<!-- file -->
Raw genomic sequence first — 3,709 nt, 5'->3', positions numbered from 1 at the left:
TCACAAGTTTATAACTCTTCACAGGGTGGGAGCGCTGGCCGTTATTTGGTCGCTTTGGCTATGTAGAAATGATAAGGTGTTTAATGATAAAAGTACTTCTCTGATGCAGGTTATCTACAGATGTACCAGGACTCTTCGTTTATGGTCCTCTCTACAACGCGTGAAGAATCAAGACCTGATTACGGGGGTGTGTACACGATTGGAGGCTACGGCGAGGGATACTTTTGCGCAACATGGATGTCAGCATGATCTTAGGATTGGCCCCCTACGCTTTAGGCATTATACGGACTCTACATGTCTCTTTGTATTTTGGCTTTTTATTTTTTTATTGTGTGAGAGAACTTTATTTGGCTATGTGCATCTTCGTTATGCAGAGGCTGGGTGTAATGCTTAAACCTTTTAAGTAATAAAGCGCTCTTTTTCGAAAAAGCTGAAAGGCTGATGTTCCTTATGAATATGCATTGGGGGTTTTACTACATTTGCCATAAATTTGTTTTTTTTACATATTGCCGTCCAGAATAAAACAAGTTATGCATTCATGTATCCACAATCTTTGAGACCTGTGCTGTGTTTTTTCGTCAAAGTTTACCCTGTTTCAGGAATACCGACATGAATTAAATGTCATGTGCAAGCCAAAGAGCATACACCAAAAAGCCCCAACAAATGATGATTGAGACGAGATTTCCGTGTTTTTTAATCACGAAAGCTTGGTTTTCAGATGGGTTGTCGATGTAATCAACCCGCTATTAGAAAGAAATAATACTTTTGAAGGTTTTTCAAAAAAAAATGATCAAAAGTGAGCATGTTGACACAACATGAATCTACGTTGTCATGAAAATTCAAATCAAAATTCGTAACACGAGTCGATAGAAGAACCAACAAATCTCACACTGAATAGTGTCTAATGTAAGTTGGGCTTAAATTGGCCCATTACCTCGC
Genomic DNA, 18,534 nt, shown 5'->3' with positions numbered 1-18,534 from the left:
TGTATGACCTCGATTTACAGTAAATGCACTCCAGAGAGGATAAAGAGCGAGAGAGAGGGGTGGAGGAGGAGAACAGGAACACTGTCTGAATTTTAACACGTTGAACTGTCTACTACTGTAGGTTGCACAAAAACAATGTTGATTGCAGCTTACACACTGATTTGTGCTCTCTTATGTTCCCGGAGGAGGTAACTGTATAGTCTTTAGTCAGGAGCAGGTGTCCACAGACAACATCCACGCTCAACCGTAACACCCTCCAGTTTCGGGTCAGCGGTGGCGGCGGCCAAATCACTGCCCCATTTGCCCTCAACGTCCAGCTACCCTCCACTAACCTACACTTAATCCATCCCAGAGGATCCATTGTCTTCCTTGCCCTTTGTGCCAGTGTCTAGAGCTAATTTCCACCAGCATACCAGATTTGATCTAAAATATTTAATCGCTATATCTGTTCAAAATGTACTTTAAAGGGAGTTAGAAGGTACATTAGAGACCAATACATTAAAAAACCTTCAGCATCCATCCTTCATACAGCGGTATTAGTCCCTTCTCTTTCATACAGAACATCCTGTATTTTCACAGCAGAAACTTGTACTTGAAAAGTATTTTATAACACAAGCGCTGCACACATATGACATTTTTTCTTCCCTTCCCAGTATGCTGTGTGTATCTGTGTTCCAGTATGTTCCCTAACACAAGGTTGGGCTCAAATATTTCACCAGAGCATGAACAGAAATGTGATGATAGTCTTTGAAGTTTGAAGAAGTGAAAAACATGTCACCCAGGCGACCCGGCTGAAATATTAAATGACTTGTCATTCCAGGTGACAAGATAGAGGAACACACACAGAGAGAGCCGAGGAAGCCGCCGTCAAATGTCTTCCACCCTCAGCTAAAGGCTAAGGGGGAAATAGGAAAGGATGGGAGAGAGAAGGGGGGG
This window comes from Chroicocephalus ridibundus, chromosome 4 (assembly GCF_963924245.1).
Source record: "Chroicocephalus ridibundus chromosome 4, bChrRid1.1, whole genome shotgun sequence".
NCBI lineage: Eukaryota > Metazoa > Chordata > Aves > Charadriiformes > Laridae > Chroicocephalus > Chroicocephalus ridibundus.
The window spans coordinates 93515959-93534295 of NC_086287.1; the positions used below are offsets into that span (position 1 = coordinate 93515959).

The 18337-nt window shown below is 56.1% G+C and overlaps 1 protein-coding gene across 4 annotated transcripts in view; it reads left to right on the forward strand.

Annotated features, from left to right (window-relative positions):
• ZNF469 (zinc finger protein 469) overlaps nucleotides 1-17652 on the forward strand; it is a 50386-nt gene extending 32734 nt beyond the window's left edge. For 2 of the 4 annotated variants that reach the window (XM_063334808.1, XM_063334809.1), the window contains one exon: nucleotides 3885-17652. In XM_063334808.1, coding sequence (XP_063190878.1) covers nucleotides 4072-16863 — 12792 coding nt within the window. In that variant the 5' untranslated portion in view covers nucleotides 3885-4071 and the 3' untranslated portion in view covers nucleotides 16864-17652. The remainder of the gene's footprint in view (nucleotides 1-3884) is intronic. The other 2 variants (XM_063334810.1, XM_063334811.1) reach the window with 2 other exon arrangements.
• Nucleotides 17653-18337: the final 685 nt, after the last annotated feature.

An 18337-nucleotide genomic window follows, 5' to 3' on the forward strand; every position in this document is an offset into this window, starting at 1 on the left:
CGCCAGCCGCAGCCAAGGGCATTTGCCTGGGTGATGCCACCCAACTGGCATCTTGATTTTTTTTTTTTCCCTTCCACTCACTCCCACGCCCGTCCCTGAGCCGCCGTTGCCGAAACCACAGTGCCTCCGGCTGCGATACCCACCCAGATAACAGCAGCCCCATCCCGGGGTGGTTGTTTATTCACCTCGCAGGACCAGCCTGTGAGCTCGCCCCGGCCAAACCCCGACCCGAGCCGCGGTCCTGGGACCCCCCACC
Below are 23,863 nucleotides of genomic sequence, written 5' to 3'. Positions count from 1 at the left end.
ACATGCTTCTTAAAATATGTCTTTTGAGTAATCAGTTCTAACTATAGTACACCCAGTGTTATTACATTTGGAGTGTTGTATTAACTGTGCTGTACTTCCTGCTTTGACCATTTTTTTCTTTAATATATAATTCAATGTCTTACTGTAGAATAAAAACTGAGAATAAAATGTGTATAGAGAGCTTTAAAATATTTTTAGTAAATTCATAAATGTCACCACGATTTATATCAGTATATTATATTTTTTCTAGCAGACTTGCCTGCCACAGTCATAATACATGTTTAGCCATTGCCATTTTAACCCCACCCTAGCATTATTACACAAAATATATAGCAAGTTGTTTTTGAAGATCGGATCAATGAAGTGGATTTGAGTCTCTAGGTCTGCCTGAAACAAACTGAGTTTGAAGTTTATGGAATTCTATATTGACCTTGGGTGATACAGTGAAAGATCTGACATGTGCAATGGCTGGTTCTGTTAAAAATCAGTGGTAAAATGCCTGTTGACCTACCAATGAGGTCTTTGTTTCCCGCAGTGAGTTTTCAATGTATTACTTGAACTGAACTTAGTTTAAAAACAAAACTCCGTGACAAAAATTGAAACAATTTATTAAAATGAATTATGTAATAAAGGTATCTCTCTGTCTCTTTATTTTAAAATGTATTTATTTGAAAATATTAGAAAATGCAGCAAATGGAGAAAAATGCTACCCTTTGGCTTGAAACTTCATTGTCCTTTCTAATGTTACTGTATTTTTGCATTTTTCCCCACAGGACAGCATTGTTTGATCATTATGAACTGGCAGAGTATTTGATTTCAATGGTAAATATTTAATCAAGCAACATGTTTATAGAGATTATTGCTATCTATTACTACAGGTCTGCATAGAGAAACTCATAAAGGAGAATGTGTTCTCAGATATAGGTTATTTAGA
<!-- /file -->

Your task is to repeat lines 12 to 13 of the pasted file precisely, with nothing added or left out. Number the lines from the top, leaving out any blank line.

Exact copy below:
• Nucleotides 17653-18337: the final 685 nt, after the last annotated feature.

An 18337-nucleotide genomic window follows, 5' to 3' on the forward strand; every position in this document is an offset into this window, starting at 1 on the left: